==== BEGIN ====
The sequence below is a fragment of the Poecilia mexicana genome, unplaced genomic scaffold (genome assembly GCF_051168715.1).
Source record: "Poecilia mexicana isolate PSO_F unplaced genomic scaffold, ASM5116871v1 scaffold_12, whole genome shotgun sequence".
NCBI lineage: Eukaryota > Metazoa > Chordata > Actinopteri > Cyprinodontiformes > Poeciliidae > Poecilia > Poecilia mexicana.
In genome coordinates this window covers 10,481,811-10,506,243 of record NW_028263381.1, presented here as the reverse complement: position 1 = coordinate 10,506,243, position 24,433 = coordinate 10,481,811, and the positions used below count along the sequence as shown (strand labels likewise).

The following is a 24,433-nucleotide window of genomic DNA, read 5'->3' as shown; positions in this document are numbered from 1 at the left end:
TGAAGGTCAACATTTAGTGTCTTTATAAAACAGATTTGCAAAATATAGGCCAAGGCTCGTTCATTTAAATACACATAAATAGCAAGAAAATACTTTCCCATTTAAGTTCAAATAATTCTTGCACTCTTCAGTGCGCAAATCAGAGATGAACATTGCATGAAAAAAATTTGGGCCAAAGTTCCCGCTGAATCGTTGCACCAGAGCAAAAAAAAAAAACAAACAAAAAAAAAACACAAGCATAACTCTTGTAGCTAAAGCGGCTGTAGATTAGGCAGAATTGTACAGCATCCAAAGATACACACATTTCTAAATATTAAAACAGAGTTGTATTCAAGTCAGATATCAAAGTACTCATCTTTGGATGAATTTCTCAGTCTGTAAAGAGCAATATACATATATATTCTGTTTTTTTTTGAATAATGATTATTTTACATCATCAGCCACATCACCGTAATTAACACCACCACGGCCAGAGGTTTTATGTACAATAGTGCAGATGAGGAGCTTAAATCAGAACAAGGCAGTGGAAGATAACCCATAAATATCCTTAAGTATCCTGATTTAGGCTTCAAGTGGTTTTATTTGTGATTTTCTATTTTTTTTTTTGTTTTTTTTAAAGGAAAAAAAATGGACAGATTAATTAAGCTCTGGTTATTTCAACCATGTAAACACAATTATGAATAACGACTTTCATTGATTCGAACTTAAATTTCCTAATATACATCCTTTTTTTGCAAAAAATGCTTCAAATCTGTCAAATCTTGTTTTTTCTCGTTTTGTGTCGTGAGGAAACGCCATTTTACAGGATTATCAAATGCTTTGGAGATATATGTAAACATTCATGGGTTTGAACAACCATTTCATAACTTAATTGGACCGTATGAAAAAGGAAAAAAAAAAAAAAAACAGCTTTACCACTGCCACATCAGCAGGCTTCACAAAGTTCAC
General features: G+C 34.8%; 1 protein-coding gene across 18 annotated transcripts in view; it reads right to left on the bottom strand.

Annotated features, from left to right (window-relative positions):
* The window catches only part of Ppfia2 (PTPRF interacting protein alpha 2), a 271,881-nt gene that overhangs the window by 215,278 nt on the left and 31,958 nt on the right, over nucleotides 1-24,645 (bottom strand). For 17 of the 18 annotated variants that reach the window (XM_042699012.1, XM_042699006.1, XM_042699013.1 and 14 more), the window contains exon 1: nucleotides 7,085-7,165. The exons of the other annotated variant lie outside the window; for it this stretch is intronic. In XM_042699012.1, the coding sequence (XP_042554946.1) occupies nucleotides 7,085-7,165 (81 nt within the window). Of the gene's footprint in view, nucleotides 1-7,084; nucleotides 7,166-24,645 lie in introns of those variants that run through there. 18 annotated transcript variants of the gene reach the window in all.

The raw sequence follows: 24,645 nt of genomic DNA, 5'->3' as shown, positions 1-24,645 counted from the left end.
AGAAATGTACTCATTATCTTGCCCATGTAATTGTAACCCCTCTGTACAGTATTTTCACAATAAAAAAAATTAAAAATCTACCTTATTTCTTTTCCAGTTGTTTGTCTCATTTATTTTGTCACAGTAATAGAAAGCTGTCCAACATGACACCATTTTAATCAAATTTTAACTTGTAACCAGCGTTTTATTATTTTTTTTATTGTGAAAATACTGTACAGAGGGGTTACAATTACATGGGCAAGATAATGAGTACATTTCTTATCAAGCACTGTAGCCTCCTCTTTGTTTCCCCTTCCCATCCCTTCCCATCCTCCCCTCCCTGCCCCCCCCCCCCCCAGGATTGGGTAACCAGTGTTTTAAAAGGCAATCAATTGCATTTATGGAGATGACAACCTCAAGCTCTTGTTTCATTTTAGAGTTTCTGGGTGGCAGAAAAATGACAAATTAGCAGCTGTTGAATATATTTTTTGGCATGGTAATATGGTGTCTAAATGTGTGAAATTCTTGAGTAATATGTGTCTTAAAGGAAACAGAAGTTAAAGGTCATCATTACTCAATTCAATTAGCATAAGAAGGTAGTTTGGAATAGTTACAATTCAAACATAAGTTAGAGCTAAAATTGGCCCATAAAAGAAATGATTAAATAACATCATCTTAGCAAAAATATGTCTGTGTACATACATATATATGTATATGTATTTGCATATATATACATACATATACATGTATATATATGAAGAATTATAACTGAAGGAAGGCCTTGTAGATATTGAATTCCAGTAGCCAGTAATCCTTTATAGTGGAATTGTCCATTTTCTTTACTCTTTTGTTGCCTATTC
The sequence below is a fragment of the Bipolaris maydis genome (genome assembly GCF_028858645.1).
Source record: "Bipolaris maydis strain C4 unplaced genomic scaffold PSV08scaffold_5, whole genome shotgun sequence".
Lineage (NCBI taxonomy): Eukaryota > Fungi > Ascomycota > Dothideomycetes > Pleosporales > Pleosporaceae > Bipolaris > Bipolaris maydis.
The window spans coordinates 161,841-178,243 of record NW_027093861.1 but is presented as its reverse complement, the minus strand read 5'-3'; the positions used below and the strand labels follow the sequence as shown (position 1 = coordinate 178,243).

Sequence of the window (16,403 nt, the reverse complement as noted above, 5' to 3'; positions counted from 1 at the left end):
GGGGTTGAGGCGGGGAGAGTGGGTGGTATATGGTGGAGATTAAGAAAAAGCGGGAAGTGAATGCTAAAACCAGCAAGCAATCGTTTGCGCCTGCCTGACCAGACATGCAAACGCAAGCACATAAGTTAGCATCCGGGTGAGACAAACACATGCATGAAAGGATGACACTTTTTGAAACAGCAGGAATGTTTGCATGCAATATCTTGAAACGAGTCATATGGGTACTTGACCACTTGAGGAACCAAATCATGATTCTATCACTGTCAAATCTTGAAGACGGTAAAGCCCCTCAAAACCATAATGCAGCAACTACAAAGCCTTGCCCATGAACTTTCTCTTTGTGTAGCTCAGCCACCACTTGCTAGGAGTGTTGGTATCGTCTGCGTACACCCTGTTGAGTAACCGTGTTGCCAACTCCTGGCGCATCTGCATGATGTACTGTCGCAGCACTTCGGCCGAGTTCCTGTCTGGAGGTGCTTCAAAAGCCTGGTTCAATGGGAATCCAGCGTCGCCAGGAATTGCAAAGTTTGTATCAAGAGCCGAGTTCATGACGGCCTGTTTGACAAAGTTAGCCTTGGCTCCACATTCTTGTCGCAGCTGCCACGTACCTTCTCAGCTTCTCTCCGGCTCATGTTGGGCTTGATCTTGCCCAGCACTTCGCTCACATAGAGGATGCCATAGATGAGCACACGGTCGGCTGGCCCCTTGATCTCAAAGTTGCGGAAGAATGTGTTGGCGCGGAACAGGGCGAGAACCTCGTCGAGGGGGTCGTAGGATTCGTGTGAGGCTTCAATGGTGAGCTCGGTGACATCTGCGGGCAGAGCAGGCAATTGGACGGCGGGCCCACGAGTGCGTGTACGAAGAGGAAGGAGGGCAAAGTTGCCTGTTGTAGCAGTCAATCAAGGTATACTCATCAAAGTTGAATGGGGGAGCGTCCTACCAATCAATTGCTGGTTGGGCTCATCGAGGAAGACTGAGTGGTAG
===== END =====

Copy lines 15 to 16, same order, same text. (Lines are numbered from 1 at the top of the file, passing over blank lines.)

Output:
The window spans coordinates 161,841-178,243 of record NW_027093861.1 but is presented as its reverse complement, the minus strand read 5'-3'; the positions used below and the strand labels follow the sequence as shown (position 1 = coordinate 178,243).

Sequence of the window (16,403 nt, the reverse complement as noted above, 5' to 3'; positions counted from 1 at the left end):